I’m not going to name names (mainly because I can’t find where I bookmarked the pages), but people have written articles on the internet claiming they can’t find contemporary YA to read. Too bad they don’t live near me, because I could lend them a pile from the selection on my bookshelf.
So here’s a list. It’s not comprehensive but it will get you started.
In the words of Sadie from Awkward, “You’re Welcome.”
Twisted by Laurie Halse Anderson. Although her YA novel Speak is the one most people talk about, I really really liked Twisted. It’s less of an issue book, and more about the slow-building pressure of reality that finally explodes. Bonus: male point of view.
Marcelo in the Real World by Francisco X Stork. This book is freaking amazing. You have to trust me and just read it and then go read his novel The Last Summer of the Death Warriors.
Right Behind You by Gail Giles. You’ll want to hate this protagonist, but it gets harder as you keep reading.
If you’re thinking, Hey Karen Avivi – you’re not telling me what these books are about. What’s up with that? Here’s what I’d say: “If you need a synopsis, you can look it up. But you should really just try them.” Back to the list:
On the Jellicoe Road by Melina Marchetta. This one can be confusing at first. Keep going. It’s worth it.
Graffiti Moon by Cath Crowley. I can’t tell you what makes this book so amazing without ruining part of it, so again… trust me.
Whale Talk by Chris Crutcher. This one will tear your guts out. Actually everything by Chris Crutcher will. If you haven’t discovered this author yet, now is the time!
The Disreputable History of Frankie Landau Banks by E. Lockhart. The description for this one is odd so ignore it and just start reading. Then read all the Ruby Oliver books starting with The Boyfriend List.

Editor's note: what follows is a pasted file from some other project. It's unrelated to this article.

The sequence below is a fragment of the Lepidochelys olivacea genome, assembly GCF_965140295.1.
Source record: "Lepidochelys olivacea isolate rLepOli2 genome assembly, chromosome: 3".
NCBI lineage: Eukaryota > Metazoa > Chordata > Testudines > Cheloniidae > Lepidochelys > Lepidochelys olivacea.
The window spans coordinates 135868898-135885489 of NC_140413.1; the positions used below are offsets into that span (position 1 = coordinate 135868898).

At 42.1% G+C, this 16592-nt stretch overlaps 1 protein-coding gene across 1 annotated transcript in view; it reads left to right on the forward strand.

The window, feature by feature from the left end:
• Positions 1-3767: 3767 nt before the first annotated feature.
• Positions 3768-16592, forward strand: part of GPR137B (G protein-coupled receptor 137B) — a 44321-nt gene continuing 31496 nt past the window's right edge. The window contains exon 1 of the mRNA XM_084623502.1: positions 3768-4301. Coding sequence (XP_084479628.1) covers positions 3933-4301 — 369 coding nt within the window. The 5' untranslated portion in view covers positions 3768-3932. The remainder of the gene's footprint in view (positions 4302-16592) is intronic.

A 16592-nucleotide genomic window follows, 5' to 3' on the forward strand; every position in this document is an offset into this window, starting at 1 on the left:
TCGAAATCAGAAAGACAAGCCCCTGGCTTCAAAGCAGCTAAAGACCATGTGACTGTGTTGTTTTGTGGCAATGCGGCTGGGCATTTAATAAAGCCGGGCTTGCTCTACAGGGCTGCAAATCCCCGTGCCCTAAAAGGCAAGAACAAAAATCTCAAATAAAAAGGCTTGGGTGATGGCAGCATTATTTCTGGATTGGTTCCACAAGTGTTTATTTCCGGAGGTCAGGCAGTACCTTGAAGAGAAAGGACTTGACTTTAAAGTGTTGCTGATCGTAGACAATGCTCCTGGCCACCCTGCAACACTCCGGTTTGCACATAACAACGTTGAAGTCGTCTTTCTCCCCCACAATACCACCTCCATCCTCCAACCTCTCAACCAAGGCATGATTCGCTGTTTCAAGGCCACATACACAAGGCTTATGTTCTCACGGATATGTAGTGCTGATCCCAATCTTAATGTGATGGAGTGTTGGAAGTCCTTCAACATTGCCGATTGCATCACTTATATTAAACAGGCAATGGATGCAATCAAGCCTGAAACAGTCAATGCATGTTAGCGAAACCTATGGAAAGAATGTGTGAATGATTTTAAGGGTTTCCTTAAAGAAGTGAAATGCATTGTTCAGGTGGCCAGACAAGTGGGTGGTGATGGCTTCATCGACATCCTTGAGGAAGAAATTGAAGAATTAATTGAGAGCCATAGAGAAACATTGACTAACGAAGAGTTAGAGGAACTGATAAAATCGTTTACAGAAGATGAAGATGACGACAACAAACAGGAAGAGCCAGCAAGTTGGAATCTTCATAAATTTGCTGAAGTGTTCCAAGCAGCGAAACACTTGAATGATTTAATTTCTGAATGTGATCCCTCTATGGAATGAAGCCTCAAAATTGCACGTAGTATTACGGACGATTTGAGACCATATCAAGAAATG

The Absolutely True Diary of a Part-Time Indian by Sherman Alexie. This was one of the YA books that converted me to a card-carrying YA fan.
How I Live Now by Meg Rosoff. This one sparked my interest in dystopias.
Tomorrow When the War Began by John Marsden. Another excellent dystopia.
Life As We Knew It by Susan Beth Pfeffer. This one made me run around the house checking our end-of-the-world preparedness status. What about water? How much food do we have? How would we stay warm? Turns out, we’re pretty well prepared. Excellent book.
This is getting long so I have to skip a bunch like John Green, Sara Zarr, Sarah Dessen, A.S. King, Jaclyn Moriarty, Rachel Cohn, Suzanne Supplee, and Alex Flinn, but you should find and read their books! And there are many, many more. There are a TON of fantastic contemporary YA books out there. Don’t even think about writing an article claiming you can’t find any.
Finally, Shredded by Karen Avivi. I HAVE to recommend my book, don’t I? Even if you’d never try to do a flip on your bike, it’s still fun to read about girls who will : )
I know I skipped a bunch, but if you have suggestions to add to the list, let me know!